Okay, enough of winter already. I don't know about you but my winter was totally nuts. Not that spring will be less nuts but at least they will be warm ;-). Family matters have kept me from doing much painting, but here and there I have worked on this 14x18" piece, revisiting a familiar theme and experimenting with brushwork and soft edges:
With school out for the Thanksgiving holiday, my studio time has been a little dicey. But now that we are back in session I have managed to wrap up my posting about the Pienza painting from earlier last week. Before I dive into painting the potted plants, I finish up the main architectural features of the painting-- the final touches on the windows and doors, and completing the distant bench.
Now let's move onto the flowers!
Here is the final:
"The Potted Garden, Pienza" Oil on panel, 12x12" Click here for more info!
The hill town of Pienza is lovely for a number of reasons. First, it overlooks the gorgeous Tuscan valley called the Val d'Orcia. Second, like so many of these small towns, the whole village is oozing with charm and dripping with flowers, just like the scene I have painted. Third, it is the home of Pecorino cheese! Need I say more?
We have been back from Thanksgiving travels for a week now, and we all received an awesome airline door prize in the form of the virus-of-the-day. It's on the way out now, but I guess I should not be surprised to have contracted something, travelling with a toddler (who, especially since she has been in preschool has become the human petri dish!) Well, I guess as they say, what doesn't kill you makes you stronger. Any way, I am back to painting now, and I have really missed my studio time. As I mentioned before, I am sticking to some smaller paintings for a while. The holiday schedule seems to just get fuller and crazier with each passing year. So, for sanity's sake, I think I am finally learning to just be kind to myself at the outset and not even attempt anything overly ambitious during this time.
So December is officially small painting month for me! And here, to prove my point, is a 12x16" painting of the Val d'Orcia, in Tuscany:
The compositional sketch:
The Tuscan landscape just seems to roll on forever. It is a painter's dream. That idea is the inspiration for the title. "Sogno" (= dream), and "Rosso" (= the red field of poppies). I am painting from photos, memory, and imagination. The photos are the touchstone, but through memory I hope to convey my feelings for this place, which, from the very first time I laid eyes on it, has pulled at my heartstrings.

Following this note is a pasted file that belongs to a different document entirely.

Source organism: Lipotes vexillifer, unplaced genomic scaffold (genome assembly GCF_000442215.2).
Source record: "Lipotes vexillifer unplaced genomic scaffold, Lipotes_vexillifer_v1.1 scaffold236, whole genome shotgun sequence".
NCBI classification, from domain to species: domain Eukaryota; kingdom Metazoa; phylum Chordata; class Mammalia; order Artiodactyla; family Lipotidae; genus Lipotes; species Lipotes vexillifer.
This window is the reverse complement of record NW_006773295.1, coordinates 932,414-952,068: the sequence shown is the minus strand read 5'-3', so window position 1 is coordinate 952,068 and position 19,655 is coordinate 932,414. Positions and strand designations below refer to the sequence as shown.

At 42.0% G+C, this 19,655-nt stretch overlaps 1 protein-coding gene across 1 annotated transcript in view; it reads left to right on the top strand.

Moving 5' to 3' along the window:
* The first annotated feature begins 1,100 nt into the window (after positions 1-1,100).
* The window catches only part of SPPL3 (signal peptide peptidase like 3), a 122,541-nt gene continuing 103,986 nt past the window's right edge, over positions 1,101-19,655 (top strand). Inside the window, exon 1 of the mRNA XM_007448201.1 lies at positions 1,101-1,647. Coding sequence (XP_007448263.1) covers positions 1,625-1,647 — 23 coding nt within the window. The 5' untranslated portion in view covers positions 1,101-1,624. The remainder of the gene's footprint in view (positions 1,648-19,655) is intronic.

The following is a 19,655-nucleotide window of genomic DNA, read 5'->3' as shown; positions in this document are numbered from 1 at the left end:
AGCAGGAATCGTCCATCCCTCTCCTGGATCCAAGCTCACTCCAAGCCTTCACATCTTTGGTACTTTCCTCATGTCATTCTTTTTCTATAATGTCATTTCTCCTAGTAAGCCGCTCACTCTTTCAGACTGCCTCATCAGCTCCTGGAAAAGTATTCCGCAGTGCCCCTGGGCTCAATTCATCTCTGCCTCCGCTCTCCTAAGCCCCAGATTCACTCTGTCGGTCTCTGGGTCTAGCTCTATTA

I rarely paint anything exactly as it is, (whether painting from photographs or life) so that's where the "imagination" comes in. I compose, rearrange, and edit until I acheive a composition and a statement that is pleasing to me. I want to stay true to the place, but really, it's just a moment in time, and an impression of the natural world that I'm after.
Though I am temporarily committed to keeping my painting sizes small, I think this composition cries out to be reincarnated as a larger piece at some future point. What do you think?
We are traveling next week in advance of the Thanksgiving holiday, so I am limiting my sizes in the studio to avoid having a half-finished or unresolved painting when we come home. Here is a little 9x12" painting of the Val d'Orcia , set high up on an olive grove. The scene then slopes down to a Tuscan farmhouse and then back up to the hillsides beyond.
"Benvenuti in Toscana" Oil on Canvas, 9x12"
I plan to do a few smaller works like these over the next while to serve as studies for possibly larger scaled paintings. I liked the idea of undulating rhythm as this painting leads the eye up and down the hillsides. And while I am happy enough with it on a small scale, I'm undecided if I will attempt it in a larger rendition. For now I think I will move along to one of the other compositional ideas that I have cooking. Hopefully I'll have more along that line by week's end.